While there’s been a spike in failed commercial truck driver drug tests, many of those drivers may still be on the road today.
In January 2020 the federal government established the Drug and Alcohol Clearinghouse. This is the first nationwide effort to keep track of commercial truck drivers who fail a test for alcohol use or a test for illegal or illicit drug use.
Truck companies and truck fleet operators are required to check the database before hiring any new truck drivers. They must also annually check on their current drivers.
Truck drivers who fail drug or alcohol tests – including refusals to take tests – are not allowed to drive until they complete specified “return-to-duty” steps. This process includes:
· Truck driver meeting with a substance abuse professional
· Truck driver successfully adhering to a treatment plan for drug or alcohol abuse
· Negative test for drug and alcohol use
The Federal Motor Carrier Safety Administration provides a monthly summary of the test results reported to the clearinghouse. Since January 2020 through August 2021, nearly 94,000 truck driver drug test violations have been recorded, and more than 2,100 alcohol test violations.
Growing Number of Truck Driver Failed Drug and Alcohol Tests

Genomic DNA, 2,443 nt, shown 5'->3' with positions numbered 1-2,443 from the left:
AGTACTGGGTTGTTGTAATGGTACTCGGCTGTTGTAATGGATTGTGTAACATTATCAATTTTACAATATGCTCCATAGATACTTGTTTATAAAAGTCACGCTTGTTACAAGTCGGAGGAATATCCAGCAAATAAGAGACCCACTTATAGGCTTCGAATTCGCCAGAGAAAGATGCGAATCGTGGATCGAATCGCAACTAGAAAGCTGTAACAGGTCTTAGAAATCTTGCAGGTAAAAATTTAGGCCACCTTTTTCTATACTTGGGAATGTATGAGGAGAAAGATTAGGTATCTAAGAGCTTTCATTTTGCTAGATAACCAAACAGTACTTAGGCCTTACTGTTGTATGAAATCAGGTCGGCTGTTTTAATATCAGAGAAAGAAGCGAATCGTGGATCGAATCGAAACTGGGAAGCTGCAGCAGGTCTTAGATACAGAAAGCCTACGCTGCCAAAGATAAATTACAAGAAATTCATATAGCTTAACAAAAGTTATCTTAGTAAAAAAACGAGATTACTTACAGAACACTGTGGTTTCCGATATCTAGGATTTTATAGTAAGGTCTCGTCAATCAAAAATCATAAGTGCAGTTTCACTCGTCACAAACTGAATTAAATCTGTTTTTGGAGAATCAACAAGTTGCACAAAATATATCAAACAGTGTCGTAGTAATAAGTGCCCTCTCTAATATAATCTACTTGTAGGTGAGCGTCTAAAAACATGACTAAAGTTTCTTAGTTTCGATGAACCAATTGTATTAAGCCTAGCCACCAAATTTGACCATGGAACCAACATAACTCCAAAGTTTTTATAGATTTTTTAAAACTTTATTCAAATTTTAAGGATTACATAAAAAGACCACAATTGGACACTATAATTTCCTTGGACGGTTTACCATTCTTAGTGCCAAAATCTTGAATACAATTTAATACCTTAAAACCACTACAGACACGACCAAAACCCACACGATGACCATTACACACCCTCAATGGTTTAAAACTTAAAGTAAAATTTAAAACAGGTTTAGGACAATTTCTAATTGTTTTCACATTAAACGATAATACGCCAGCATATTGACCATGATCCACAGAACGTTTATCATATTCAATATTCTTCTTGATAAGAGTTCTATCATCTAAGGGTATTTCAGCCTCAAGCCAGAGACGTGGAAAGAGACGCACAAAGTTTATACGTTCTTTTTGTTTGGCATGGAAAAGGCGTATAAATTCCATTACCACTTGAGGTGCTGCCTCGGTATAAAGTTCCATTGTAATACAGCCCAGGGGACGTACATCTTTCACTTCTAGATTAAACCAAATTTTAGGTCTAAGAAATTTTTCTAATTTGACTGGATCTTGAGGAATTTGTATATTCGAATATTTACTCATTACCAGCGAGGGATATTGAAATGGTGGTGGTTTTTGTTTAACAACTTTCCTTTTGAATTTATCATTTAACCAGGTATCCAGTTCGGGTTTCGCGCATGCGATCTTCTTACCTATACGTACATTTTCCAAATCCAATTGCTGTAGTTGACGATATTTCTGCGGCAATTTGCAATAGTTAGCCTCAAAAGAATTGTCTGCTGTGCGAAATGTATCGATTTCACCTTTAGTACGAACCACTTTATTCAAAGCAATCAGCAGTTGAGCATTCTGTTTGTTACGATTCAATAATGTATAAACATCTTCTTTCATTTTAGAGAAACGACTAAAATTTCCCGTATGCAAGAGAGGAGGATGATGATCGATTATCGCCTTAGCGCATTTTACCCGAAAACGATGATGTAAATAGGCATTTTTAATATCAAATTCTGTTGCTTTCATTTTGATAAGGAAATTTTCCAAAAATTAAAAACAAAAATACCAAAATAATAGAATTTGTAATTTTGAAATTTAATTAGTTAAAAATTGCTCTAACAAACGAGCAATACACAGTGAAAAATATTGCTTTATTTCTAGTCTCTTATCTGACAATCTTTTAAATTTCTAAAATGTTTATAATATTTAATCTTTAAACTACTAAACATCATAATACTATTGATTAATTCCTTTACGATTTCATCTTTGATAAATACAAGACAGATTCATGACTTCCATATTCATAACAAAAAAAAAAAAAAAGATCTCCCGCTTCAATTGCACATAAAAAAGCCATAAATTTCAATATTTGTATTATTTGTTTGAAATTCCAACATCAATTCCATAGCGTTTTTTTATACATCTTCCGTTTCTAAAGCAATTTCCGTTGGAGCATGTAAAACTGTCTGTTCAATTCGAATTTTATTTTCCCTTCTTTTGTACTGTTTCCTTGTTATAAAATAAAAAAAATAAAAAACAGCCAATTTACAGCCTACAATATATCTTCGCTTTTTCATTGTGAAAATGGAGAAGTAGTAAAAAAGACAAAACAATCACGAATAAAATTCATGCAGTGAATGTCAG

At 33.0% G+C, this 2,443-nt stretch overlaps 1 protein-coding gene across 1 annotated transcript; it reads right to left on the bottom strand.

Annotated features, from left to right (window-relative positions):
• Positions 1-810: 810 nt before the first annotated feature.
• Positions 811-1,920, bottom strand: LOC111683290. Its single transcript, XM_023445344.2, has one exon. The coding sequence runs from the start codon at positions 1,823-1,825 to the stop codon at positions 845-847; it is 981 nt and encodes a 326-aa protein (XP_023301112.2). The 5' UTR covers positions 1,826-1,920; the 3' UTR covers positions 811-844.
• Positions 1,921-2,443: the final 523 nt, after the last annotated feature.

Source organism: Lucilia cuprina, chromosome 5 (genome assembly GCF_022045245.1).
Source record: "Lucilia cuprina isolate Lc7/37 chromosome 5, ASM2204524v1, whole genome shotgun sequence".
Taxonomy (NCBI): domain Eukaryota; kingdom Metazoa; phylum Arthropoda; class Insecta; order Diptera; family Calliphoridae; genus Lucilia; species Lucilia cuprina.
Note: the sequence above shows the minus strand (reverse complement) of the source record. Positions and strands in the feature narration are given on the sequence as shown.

Even more troubling, commercial trucker drug test violations are rising.
Comparing August 2020 to August 2021, the number of failed drug tests by truck drivers increased some 13%, to 5,230 in August of this year.
While a growing number of commercial truckers with failed substance abuse tests have been identified, some may still be driving in violation of federal rules.
A recently uncovered loophole finds that state agencies that issue commercial drivers’ licenses, as well as renew them, were not automatically receiving clearinghouse information on commercial truck drivers licensed in their states who have drug or alcohol test violations. The federal government recently finalized a new rule that addresses this.
The new rule now requires state agencies to access the federal drug and alcohol clearinghouse before issuing any new commercial driver’s licenses or renewing existing ones.
Commercial Truck Drivers with Suspended Driving Privileges
In addition, states will be required to suspend the commercial driving privileges of truck drivers with failed tests until they complete the federal return-to-duty process.
With this new rule in place, police, when conducting stops for traffic violations or roadside inspections, can more easily identify commercial truck drivers who should not be driving.
The new rule goes into effect November 8, but the deadline for all states to comply is not until November 2024.
According to latest federal data, covering 2019, 11% of all fatal crashes in Missouri involved a large commercial truck. There’s no breakdown of how many of those truck drivers were under the influence of alcohol or drugs, but hopefully this new rule will help reduce fatal truck crashes in Missouri.
Truck drivers who use alcohol or drugs and get behind the wheel and cause accidents – and employers who knowingly keep them on the road – should be held accountable to their victims and families.
If you were seriously injured or lost a loved one in a crash with a commercial truck, speak with a personal injury lawyer about your legal rights to just compensation.
The choice of a lawyer is an important decision that should not be based solely on advertisements.
Posted in Blog November 9, 2021